A good book, regardless of its age group, genre, or unique storyline boils down to one key element: anticipation. The process of watching a tale unfold sets up suspense and keeps the pages turning.
But creating anticipation is more than just promising suspense; it’s a clever dance of plot points that tantalize and devices to convey the tone, mood, and morals of your story. Many plot devices work across the board, and others don’t work at all. Let’s cover a few, starting with two winning ones.
“We’re Running Out of Time!”
Your main character has a diagnosis of one month to live. The building containing the buried treasure is scheduled for demolition in 24 hours. A gun, a ransom, and a senator’s son support a desperate man’s need to raise one million dollars to pay off a drug lord and save the life of his own kids.
A ticking clock is a well-used tactic in literature, and for good reason. It’s effective at building urgency, fostering tension, and bringing conflict. Although you may need to use your strong writing voice to shelter the “clock” from reading as cliche, it’s a widely useful tool.
THE OTHER SHOE
“Okay, but when is the other shoe going to drop?”
This is the point in a story when one or more of your characters has a moment of realization, revealing the missing piece of a puzzle that ties the story together.
Sometimes it’s exposed through the antagonist’s monolog, sometimes through a seemingly insignificant clue that triggers a memory of the main character.
No matter the vehicle for conveying the information, introducing this tactic properly can lead to a “No way!” moment that your reader will clamor to tell their friends about. Just be wise; set up the “other shoe drop” correctly and don’t use it too often or you’ll dilute the effect.
Now, what about two plot devices to avoid…
THE IMPOSSIBLE TWIST
“Well, that would never happen.”
Yes, it’s a lot of pressure to tie your entire story into one neat package, from character arcs to subplots to unanswered clues. Satisfying the reader in an unpredictable yet inevitable resolution is hard. It’s why many great stories fall short at the end and why many manuscripts lack depth.
But the need is perfectly appropriate ending that satisfies without shortcuts remains. And no matter the difficulty of tying everything together, the “impossible twist” is an easy way out and cheapens the work as a whole.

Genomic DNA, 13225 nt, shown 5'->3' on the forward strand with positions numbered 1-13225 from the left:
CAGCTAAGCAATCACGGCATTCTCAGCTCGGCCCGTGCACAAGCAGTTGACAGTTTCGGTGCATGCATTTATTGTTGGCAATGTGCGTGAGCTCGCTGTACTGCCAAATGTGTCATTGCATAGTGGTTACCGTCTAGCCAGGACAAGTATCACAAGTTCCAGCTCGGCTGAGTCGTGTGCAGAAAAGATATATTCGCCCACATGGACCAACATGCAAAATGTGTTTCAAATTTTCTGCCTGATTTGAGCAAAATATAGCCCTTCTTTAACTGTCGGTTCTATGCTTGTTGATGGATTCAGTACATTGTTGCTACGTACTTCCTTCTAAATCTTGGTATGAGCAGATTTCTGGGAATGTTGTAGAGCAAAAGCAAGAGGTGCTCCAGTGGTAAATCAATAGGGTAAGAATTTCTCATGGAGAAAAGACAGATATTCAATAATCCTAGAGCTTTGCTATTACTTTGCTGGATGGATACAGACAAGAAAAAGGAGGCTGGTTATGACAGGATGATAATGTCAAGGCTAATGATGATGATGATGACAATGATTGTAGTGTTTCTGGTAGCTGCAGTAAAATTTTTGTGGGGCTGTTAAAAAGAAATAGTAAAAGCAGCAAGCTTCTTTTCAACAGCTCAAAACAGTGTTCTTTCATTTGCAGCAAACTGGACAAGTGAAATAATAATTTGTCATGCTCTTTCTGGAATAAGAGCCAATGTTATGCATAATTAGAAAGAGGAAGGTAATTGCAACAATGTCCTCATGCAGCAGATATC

“Wait. What’s going on now?”
If you’re under the impression that withholding clarifying information is a tool that will help you sound more “literary,” then you need to learn more about structuring a plot. Peppering in vital information about the story in a time-appropriate manner is good, but when you deny your reader illuminating knowledge for the sake of sounding better on the page, you’re not doing anyone any favors.
It’s an amateur move because it looks like you don’t know what your story is about, and you expect the reader to gather the clues you’ve unintentionally left on the page to form their own conclusion.
Instead, determine what information is vital to drive the story along. What will advance the characters toward or away from their goal? What is the struggle between the opposing characters? What will advance the story, and what info can be released later for maximum intrigue? It’s one thing to strategically place information, and another to exclude it altogether.
Yes, swing for the fence. Yes, get in over your head with an epic climax. Yes, you can bring it all together without deteriorating your trust with a reader by taking the easy way out. It might take seven drafts and four plot reconstructions, but it’s worth it.
To Your Success;